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Ben Pascal

bioMérieux Expands xPRO and Predictive Diagnostics Innovation Programs

By Food Safety Tech Staff
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Ben Pascal

In vitro diagnostics provider bioMérieux recently announced its plans to open a new, 32,000 sq. ft. state-of-the-art molecular innovation center at the Navy Yard in Philadelphia. The new site will house the company’s xPRO Program, as well as the company’s Predictive Diagnostics Innovation Center.

The xPRO Program was created to speed development of advanced molecular diagnostics for food quality and safety departments in the food and beverage, nutraceutical and cannabis indsutries.

We spoke with Ben Pascal, head of xPRO at bioMérieux, about the program as well as the challenges and recent advances in the development of molecular assays and predictive diagnostics.

What is the xPro program?

Pascal: xPRO is an entrepreneurial engine for bioMérieux. We have had tremendous success with the molecular assays we’ve built over the years here, and we want to continue to invest in that innovation both in terms of the way we develop these assays, the speed with which we bring them to market, and we want to expand the partnerships that we’ve built with industry. All of these efforts are bolstered through the xPRO program and team.

What are some of the challenges in developing the molecular assays?

Pascal: In the clinical micro sector, you’ve got blood, saliva, and urine, and they are pretty uniform between everyone. When you come to the industrial micro sector, where you’re working with lettuce one day, ground beef the next and then nutraceuticals or spices, it is far more challenging to build a diagnostic that can work across all those matrices.

The challenge is how to create something that is compatible in multiple sectors, is faster and will deliver value over and over in a routine quality testing lab. Experience is crucial. Our team in Philadelphia has built and commercialized more than 30 molecular diagnostics, so we had the opportunity to put together a toolkit, if you will, to help us get through challenging matrices and speed things along with regards to recovery of target organisms.

When you talk about predictive diagnostics, is this related to gaining a better understanding of which pathogens are most likely to cause illness and at what levels?

Pascal: You do have these pathogens, but there’s a whole other concern related to spoilage. Day to day in the food and beverage sector, it’s spoilage that’s affecting quality and your brand reputation and causing recalls.

When it comes to pathogens that can cause foodborne illnesses, one cell is typically the law of the land. But when we say predictive diagnostics, we are isolating unique genes that are 100% predictive of spoilage. We know there are certain organisms that cause spoilage, but not all organisms that spoil are created equal. So what we try to tease out through our genomic and predictive diagnostic center is which unique genes allow one bug within the same species to cause spoilage, while another does not.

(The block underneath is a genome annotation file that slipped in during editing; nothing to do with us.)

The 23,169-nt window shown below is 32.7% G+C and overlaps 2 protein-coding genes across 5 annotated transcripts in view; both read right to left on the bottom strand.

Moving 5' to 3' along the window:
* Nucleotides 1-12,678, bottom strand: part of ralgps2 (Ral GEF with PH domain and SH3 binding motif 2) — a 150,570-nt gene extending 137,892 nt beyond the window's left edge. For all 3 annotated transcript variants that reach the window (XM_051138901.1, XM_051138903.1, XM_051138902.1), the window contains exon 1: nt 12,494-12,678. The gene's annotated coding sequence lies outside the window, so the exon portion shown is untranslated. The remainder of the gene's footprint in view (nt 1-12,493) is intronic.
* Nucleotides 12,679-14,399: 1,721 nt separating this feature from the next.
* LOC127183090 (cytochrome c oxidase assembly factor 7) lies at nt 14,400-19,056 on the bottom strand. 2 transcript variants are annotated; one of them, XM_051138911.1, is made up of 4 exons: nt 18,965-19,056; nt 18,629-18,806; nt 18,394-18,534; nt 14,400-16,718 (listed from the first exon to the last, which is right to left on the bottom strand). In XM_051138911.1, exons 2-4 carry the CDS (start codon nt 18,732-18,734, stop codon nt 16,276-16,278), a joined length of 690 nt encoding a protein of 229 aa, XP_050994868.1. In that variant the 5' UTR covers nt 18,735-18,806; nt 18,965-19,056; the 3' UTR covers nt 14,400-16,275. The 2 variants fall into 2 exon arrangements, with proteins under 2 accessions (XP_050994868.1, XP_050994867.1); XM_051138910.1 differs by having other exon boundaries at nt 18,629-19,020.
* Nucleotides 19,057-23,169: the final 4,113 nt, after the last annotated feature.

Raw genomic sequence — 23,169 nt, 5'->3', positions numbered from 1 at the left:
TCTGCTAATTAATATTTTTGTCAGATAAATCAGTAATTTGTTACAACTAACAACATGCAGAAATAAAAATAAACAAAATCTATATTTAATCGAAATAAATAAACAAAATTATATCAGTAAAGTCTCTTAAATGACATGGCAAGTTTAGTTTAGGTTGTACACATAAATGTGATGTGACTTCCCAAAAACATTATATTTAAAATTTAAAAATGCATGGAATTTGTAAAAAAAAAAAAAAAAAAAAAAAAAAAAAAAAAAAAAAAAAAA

Traditionally, a quality director on the floor will say, I have this organism. It might spoil it might not. We’re taking the risk out of the equation. If you have a potential spoilage organism and you know that it has the specific genes that create spoilage, you can make more informed decisions on what you’re going to do with your product in terms of releasing it or remediating it.

For example, in brewing there is a yeast called saccharomyces cerevisiae that is often used. And there is a variant of saccharomyces cerevisiae that has some genes that allow it to use up residual starches in the product to produce gas, which causes the cans to swell and burst.

The problem is, you can’t tell from a culture plate whether your saccharomyces cerevisiae has this variant diastaticus or not—and not all diastaticus will go on to chew up those residual starches as an energy source and produce gas. We’ve identified a unique set of genes, and every time those genes are there, that diastaticus will go on to produce gas and create quality issues. That’s what we refer to as predictive diagnostics.

When you talk about rapid diagnostic testing, can these tests be performed in the food or beverage facility?

Pascal: Yes, they take our equipment and utilize it at their site, whether that be a third party laboratory, the production site of a brewery, a food processing facility or a nutraceutical manufacturer. We manufacture the equipment and the reagents that we’ve developed, and we put that into a test kit that customers can purchase after we’ve installed the equipment at their production site.

Are there any specific food areas that you’re focusing on now?

Pascal: Some of our key focuses relate to beverages, both alcoholic and non-alcoholic. We do quite a lot in nutraceuticals. We do quite a bit of work in cannabis, and in food safety, we’re focused on changing the game with regards to environmental monitoring. With environmental monitoring you’re looking for specific pathogens with the theory being, if you can control your environment, you can control what gets into your food products.

You’re typically looking for one of two pathogens: salmonella or listeria. We said, why not do them both together? And we created a universal medium. By providing specific data points for both pathogens within a single test, it can detect and enrich both salmonella and listeria from the environmental swab.

In all the work we do, our partnerships with industry are very important. The way that we build our pipeline is directly through partnerships with industry, which informs us on their key challenges as well as better ways to make tools. So, when we come out with a new tool, our goal is to not only meet the needs of our partner but meet or exceed the needs of their peers in the industry as well.